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    Tonsillitis: Symptoms, Causes, and Treatments

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    At the back of your throat, two masses of tissue called tonsils act as filters, trapping germs that could otherwise enter your airways and cause infection. They also produce antibodies to fight infection. But sometimes the tonsils themselves become infected. Overwhelmed by bacteria or viruses, they swell and become inflamed, a condition known as tonsillitis.

    Tonsillitis is common, especially in children. The condition can occur occasionally or recur frequently.

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    Causes and Symptoms of Tonsillitis

    Bacterial and viral infections can cause tonsillitis. A common cause is Streptococcus (strep) bacteria. Other common causes include:

    The main symptoms of tonsillitis are inflammation and swelling of the tonsils, sometimes severe enough to block the airways. Other symptoms include:

    • Throat pain or tenderness
    • Redness of the tonsils
    • A white or yellow coating on the tonsils
    • Painful blisters or ulcers on the throat
    • Hoarseness or loss of voice
    • Headache
    • Loss of appetite
    • Ear pain
    • Difficulty swallowing or breathing through the mouth
    • Swollen glands in the neck or jaw area
    • Fever, chills
    • Bad breath

    In children, symptoms may also include:

    Treatments for Tonsillitis

    Treatment for tonsillitis will depend in part on the cause. To determine the cause, your doctor may perform a rapid strep test or throat swab culture. Both tests involve gently swabbing the back of the throat close to the tonsils with a cotton swab. A lab test can detect a bacterial infection. A viral infection will not show on the test, but may be assumed if the test for bacteria is negative. In some cases, the physical findings are convincing enough to diagnose a probable bacterial infection. In these cases, antibiotics may be prescribed without performing a rapid strep test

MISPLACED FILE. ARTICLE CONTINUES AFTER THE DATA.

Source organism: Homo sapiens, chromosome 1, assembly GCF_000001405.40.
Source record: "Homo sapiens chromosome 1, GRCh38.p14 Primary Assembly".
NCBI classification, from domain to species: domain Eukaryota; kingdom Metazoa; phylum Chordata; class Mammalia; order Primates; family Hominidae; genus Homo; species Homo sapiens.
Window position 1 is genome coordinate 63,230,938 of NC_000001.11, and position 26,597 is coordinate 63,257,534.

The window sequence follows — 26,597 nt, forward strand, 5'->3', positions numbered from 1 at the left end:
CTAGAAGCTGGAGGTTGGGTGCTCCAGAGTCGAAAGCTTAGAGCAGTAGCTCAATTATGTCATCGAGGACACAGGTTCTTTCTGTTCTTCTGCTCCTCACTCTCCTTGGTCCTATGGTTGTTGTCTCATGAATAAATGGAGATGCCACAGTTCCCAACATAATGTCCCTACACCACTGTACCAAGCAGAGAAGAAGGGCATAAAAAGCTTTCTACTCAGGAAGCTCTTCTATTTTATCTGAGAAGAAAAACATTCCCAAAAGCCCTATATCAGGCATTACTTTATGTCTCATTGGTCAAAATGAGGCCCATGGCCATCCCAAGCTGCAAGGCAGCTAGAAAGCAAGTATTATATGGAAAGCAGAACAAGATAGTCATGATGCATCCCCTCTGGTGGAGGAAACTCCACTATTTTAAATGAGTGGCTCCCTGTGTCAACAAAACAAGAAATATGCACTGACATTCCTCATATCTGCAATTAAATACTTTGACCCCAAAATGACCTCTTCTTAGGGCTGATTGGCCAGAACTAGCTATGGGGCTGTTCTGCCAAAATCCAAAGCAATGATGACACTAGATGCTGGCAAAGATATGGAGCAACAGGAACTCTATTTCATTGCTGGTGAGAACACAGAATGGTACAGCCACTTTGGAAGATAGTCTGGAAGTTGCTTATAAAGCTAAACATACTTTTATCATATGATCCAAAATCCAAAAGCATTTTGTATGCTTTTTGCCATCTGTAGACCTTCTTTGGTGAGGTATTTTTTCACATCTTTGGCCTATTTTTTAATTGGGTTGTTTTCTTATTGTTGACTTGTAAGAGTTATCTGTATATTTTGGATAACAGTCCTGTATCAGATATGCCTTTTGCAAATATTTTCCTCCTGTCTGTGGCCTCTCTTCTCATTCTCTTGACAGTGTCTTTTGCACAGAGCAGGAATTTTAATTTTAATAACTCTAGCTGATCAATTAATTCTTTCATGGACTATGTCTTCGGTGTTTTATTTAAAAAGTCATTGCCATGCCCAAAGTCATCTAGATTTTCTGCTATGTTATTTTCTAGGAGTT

If tests reveal bacteria, treatment will consist of antibiotics to cure the infection. Antibiotics may be given as a single shot or taken 10 days by mouth. Although symptoms will likely improve within two or three days after starting the antibiotic, it's important to take all of the medication your doctor prescribes to make sure the bacteria are gone. Some people need to take a second course of antibiotics to cure the infection.

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    Only 18.5% of Americans never floss. You are missing out on a simple way to make a big difference in the health of your mouth. Regardless of how well you brush, plaque still forms between your teeth and along your gums. Floss removes food trapped between the teeth and removes the film of bacteria that forms there before it turns to plaque, which can cause inflamed gums (gingivitis), cavities, and tooth loss. Try flossing just one tooth to get started.

    You are one of 31% of Americans who don't floss daily. You are missing out on a simple way to make a big difference in the health of your mouth. Regardless of how well you brush, plaque still forms between your teeth and along your gums. Toothbrush bristles alone cannot clean effectively between these tight spaces. Flossing removes up to 80% of the film that hardens to plaque, which can cause inflamed gums (gingivitis), cavities, and tooth loss. Aim for 3 more days!

    You are one of 31% of Americans who don't floss daily, but you're well on your way to making a positive impact on your teeth and gums. Regardless of how well you brush, plaque still forms between your teeth and along your gums. Toothbrush bristles alone cannot clean effectively between these tight spaces. Flossing removes up to 80% of the film that hardens to plaque, which can cause inflamed gums (gingivitis), cavities, and tooth loss. Aim for all 7 days!

    Only 50.5% of Americans floss daily, and good for you that you are one of them! Regardless of how well you brush, plaque still forms between your teeth and along your gums. Toothbrush bristles alone cannot clean effectively between these tight spaces. Flossing removes up to 80% of the film that hardens to plaque, which can cause inflamed gums (gingivitis), cavities, and tooth loss. Congratulations on your good oral health habit!

    SOURCES:

    American Dental Association, Healthy People 2010

    This tool is intended only for adults 18 and older.

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